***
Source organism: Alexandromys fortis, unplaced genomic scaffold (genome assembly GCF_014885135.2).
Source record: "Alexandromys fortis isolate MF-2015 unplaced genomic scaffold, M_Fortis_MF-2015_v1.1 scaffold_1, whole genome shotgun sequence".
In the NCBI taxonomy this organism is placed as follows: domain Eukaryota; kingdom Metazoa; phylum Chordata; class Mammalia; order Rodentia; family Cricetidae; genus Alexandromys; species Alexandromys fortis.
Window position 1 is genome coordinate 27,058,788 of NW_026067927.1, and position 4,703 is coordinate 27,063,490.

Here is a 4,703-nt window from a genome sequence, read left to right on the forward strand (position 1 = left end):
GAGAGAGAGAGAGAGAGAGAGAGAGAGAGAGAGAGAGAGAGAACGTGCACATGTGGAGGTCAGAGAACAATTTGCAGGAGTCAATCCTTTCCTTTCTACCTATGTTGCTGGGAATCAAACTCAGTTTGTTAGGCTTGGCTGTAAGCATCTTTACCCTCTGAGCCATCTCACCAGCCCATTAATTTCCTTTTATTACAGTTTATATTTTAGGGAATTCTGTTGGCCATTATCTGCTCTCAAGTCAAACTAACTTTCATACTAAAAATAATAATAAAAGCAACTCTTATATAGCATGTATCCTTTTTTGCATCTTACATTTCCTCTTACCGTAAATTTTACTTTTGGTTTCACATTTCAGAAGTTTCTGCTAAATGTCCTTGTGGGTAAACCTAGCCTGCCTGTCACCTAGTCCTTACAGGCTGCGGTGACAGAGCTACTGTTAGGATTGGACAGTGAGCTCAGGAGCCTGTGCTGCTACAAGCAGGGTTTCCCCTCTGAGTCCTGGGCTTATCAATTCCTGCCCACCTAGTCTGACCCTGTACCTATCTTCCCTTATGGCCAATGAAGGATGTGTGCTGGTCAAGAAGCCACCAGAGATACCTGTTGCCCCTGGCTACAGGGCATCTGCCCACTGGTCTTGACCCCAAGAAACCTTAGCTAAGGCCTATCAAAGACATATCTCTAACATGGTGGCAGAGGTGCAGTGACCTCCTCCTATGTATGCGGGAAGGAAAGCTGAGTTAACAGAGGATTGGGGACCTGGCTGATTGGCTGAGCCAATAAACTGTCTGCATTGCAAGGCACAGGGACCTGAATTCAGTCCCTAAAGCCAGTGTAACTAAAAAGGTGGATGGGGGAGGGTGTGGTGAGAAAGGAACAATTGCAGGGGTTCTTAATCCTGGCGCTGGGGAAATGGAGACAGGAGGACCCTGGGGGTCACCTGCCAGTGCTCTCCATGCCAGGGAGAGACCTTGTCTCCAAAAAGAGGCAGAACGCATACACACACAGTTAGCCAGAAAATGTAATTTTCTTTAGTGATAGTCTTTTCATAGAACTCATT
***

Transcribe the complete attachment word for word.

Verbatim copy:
Source organism: Alexandromys fortis, unplaced genomic scaffold (genome assembly GCF_014885135.2).
Source record: "Alexandromys fortis isolate MF-2015 unplaced genomic scaffold, M_Fortis_MF-2015_v1.1 scaffold_1, whole genome shotgun sequence".
In the NCBI taxonomy this organism is placed as follows: domain Eukaryota; kingdom Metazoa; phylum Chordata; class Mammalia; order Rodentia; family Cricetidae; genus Alexandromys; species Alexandromys fortis.
Window position 1 is genome coordinate 27,058,788 of NW_026067927.1, and position 4,703 is coordinate 27,063,490.

Here is a 4,703-nt window from a genome sequence, read left to right on the forward strand (position 1 = left end):
GAGAGAGAGAGAGAGAGAGAGAGAGAGAGAGAGAGAGAGAGAACGTGCACATGTGGAGGTCAGAGAACAATTTGCAGGAGTCAATCCTTTCCTTTCTACCTATGTTGCTGGGAATCAAACTCAGTTTGTTAGGCTTGGCTGTAAGCATCTTTACCCTCTGAGCCATCTCACCAGCCCATTAATTTCCTTTTATTACAGTTTATATTTTAGGGAATTCTGTTGGCCATTATCTGCTCTCAAGTCAAACTAACTTTCATACTAAAAATAATAATAAAAGCAACTCTTATATAGCATGTATCCTTTTTTGCATCTTACATTTCCTCTTACCGTAAATTTTACTTTTGGTTTCACATTTCAGAAGTTTCTGCTAAATGTCCTTGTGGGTAAACCTAGCCTGCCTGTCACCTAGTCCTTACAGGCTGCGGTGACAGAGCTACTGTTAGGATTGGACAGTGAGCTCAGGAGCCTGTGCTGCTACAAGCAGGGTTTCCCCTCTGAGTCCTGGGCTTATCAATTCCTGCCCACCTAGTCTGACCCTGTACCTATCTTCCCTTATGGCCAATGAAGGATGTGTGCTGGTCAAGAAGCCACCAGAGATACCTGTTGCCCCTGGCTACAGGGCATCTGCCCACTGGTCTTGACCCCAAGAAACCTTAGCTAAGGCCTATCAAAGACATATCTCTAACATGGTGGCAGAGGTGCAGTGACCTCCTCCTATGTATGCGGGAAGGAAAGCTGAGTTAACAGAGGATTGGGGACCTGGCTGATTGGCTGAGCCAATAAACTGTCTGCATTGCAAGGCACAGGGACCTGAATTCAGTCCCTAAAGCCAGTGTAACTAAAAAGGTGGATGGGGGAGGGTGTGGTGAGAAAGGAACAATTGCAGGGGTTCTTAATCCTGGCGCTGGGGAAATGGAGACAGGAGGACCCTGGGGGTCACCTGCCAGTGCTCTCCATGCCAGGGAGAGACCTTGTCTCCAAAAAGAGGCAGAACGCATACACACACAGTTAGCCAGAAAATGTAATTTTCTTTAGTGATAGTCTTTTCATAGAACTCATT